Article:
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Weaverville Chinese family
Five Views: An Ethnic Historic Site Survey for California



current topic Introduction
Early Contacts

Historic Sites
Selected References


A History of Chinese Americans in California:

This report concentrates on the early decades of Chinese American history, 1850 to 1900. Limiting our scope in time has made it possible to search for endangered resources in all 58 counties of the state, instead of restricting our activity to the leading 10 or 12 counties. In consultation with members of the Chinese American community, the survey research team set this priority because of the importance of ascertaining true settlement patterns, occupations, lifestyles, responses to discrimination, and survival of early Chinese immigrants.

Information on these subjects in nineteenth-century newspapers and other written records is filled with caricatures and derogatory epithets. Yet these sources are often quoted even today because of the scarcity of written documentation on certain aspects of Chinese American history. Because of this, the value of the survey of Chinese American historic sites goes beyond simple recognition of certain historic buildings and places. The location, type, and historic significance of those buildings and places provide valuable information about patterns of early Chinese American life.

The term "Chinese American" is used here in its broadest sense, to include both citizens and non-citizens. The reason is that until 1943, Chinese immigrants (with few exceptions) were prevented by law from be coming naturalized citizens of this country. Because such legislation was discriminatory, it seems only fair to include as Chinese Americans permanent residents who spent most of their lives in the United States, and whose major achievements or contributions were in the United States. Even many of those who in their final years returned to China to die left their children and grandchildren in this country.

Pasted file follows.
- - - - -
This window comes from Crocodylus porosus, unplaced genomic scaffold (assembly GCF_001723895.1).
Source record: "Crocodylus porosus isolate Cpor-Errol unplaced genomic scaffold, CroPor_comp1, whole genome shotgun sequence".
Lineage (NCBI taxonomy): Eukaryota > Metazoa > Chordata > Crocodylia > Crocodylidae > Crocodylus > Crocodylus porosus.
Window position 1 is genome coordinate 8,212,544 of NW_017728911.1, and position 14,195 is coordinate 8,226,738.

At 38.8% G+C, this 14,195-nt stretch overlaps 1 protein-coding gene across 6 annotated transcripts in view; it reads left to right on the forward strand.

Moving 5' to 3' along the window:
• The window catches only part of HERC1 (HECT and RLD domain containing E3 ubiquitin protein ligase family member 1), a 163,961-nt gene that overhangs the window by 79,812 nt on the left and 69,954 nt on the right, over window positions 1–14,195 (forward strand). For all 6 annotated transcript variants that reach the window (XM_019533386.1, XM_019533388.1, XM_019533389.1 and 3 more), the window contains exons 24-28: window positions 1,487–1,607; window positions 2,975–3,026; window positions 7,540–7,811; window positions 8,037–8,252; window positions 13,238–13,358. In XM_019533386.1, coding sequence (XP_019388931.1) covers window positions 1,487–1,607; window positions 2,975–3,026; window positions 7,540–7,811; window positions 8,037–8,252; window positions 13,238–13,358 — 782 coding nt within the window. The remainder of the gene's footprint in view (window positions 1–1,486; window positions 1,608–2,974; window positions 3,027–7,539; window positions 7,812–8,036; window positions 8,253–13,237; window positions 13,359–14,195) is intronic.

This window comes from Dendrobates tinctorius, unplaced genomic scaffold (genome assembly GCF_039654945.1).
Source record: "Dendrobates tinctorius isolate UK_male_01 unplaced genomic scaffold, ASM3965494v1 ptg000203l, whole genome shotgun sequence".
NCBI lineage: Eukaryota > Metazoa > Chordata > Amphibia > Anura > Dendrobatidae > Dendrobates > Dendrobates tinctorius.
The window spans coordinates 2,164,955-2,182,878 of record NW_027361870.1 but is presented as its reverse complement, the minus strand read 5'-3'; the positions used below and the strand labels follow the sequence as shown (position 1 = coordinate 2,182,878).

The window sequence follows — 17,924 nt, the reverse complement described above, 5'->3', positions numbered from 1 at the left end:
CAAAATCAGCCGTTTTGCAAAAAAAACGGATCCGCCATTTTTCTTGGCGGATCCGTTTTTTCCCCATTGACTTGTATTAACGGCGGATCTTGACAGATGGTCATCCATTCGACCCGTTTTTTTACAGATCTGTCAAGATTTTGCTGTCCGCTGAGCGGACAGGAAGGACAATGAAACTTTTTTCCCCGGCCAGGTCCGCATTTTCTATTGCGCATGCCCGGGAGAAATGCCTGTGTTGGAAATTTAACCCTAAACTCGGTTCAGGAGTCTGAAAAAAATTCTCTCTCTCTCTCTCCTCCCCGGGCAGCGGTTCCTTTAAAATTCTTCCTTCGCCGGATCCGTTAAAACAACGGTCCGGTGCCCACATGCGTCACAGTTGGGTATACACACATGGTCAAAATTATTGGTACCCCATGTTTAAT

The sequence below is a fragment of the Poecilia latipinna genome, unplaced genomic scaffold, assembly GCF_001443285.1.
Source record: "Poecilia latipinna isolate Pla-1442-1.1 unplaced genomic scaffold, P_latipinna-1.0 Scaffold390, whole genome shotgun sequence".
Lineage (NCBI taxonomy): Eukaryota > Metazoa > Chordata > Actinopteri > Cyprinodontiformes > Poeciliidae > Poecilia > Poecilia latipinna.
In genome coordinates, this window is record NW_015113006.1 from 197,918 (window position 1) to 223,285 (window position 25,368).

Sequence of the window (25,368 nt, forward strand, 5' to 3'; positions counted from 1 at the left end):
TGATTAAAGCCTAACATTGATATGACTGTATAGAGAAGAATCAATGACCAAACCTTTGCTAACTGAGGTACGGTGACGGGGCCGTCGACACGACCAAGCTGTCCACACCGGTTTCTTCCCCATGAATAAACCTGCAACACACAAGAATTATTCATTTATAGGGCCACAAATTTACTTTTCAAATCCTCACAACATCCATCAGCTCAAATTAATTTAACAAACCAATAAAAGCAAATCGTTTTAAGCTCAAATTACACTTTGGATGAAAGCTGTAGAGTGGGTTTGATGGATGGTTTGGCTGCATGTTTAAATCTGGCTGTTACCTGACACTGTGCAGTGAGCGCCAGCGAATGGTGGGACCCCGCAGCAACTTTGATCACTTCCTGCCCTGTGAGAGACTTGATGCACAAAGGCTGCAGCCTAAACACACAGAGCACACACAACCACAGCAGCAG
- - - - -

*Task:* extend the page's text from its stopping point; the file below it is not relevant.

Chinese American history is a living, continuous history, as shown by the numbers of fourth-, fifth-, and sixth-generation Chinese Americans in California and elsewhere in the United States. To make this clear in the survey, some historic sites from the early twentieth century were included. The early Chinese immigrant population did not die out but survived despite racial violence, discriminatory legislation, restrictive covenants, and limited opportunity. Amid the increased numbers of Chinese immigrants in recent years, it should be remembered that not all Chinese Americans are recent arrivals.

Fresno Chinese American Community
Fresno Chinese American Community, Fresno County

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